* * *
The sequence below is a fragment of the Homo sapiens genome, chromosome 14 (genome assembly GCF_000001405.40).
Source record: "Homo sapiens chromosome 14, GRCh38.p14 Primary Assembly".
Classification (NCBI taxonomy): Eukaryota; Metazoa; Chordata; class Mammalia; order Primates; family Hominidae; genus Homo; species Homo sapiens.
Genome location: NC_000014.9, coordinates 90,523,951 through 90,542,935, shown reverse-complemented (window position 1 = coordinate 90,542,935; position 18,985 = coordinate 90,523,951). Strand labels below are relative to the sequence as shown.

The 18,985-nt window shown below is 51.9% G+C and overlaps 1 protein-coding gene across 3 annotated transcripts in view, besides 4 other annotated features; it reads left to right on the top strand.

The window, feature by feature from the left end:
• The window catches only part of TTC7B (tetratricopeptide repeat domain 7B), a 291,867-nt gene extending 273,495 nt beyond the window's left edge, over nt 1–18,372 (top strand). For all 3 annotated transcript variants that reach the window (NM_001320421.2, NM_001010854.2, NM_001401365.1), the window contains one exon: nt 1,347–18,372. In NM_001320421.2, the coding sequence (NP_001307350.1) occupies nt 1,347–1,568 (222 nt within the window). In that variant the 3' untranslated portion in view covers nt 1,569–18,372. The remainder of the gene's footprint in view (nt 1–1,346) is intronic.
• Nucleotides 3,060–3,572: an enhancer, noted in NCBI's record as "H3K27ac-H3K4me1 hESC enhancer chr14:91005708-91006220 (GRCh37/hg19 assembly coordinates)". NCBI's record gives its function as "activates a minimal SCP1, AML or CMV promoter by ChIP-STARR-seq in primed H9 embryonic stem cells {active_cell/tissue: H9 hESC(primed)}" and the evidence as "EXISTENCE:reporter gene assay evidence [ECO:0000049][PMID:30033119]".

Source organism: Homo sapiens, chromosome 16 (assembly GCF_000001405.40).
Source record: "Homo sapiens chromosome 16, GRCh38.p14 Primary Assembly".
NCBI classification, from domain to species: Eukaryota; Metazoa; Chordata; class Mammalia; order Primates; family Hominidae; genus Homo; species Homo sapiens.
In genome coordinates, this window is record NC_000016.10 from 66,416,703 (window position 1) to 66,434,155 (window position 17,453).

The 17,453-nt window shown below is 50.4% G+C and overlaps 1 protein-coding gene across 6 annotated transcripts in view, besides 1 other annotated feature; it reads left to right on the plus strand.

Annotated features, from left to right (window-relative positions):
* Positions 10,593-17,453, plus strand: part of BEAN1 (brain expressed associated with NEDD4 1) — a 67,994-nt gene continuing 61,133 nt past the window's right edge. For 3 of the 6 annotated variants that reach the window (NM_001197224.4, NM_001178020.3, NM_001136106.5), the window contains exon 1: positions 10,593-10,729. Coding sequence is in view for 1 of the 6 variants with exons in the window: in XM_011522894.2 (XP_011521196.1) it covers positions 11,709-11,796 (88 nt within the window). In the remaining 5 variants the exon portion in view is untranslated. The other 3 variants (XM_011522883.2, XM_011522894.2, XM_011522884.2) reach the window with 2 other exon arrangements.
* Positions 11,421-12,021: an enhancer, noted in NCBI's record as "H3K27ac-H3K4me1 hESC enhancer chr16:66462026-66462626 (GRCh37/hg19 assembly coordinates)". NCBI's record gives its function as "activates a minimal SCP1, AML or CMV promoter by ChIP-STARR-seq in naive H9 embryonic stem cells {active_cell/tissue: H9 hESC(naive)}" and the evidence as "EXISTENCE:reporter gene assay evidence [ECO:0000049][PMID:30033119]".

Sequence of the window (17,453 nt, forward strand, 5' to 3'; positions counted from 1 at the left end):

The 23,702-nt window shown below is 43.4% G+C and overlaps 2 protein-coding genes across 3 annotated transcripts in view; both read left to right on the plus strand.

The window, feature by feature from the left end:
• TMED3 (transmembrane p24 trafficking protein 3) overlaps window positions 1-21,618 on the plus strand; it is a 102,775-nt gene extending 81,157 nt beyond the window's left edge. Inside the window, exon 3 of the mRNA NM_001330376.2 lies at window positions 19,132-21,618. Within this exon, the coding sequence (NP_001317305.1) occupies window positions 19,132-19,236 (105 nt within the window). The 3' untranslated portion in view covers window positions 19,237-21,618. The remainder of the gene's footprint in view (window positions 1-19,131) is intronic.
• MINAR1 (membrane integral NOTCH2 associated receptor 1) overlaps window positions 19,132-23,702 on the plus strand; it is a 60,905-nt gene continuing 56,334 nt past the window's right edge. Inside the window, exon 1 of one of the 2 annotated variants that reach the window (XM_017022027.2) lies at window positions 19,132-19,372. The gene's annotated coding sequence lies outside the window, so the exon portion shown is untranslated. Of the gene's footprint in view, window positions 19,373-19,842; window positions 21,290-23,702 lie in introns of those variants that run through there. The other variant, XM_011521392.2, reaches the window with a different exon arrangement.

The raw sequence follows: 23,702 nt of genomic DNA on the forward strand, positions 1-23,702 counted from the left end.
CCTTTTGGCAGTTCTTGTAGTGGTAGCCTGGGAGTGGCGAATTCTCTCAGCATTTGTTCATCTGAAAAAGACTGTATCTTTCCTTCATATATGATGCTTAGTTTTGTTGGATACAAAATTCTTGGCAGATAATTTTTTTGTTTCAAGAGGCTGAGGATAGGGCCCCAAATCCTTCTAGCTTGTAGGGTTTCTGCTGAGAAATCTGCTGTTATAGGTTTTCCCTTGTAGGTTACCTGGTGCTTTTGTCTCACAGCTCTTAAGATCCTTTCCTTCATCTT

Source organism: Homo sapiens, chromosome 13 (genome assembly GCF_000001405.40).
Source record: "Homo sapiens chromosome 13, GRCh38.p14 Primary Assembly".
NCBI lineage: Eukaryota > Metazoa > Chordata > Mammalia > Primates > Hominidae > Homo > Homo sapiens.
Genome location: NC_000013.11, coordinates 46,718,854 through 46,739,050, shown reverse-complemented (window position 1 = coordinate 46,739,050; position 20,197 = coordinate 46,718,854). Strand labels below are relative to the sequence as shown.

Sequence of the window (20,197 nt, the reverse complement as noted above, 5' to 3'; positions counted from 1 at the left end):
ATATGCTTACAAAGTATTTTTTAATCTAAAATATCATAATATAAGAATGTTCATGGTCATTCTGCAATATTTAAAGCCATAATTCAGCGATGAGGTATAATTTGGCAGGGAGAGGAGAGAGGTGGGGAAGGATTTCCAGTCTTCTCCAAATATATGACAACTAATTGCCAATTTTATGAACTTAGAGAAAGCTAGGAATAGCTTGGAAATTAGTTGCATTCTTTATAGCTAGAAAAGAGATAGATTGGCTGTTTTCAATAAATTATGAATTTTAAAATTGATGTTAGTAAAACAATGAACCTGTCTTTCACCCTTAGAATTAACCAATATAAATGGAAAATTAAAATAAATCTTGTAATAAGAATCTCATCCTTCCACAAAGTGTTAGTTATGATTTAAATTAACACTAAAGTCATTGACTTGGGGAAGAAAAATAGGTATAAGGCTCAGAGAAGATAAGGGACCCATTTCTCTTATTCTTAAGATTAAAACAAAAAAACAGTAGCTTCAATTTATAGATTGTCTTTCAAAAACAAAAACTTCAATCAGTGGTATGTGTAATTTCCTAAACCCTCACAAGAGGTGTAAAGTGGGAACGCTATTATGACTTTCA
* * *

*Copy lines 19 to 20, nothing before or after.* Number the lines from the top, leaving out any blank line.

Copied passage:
The window, feature by feature from the left end:
• TMED3 (transmembrane p24 trafficking protein 3) overlaps window positions 1-21,618 on the plus strand; it is a 102,775-nt gene extending 81,157 nt beyond the window's left edge. Inside the window, exon 3 of the mRNA NM_001330376.2 lies at window positions 19,132-21,618. Within this exon, the coding sequence (NP_001317305.1) occupies window positions 19,132-19,236 (105 nt within the window). The 3' untranslated portion in view covers window positions 19,237-21,618. The remainder of the gene's footprint in view (window positions 1-19,131) is intronic.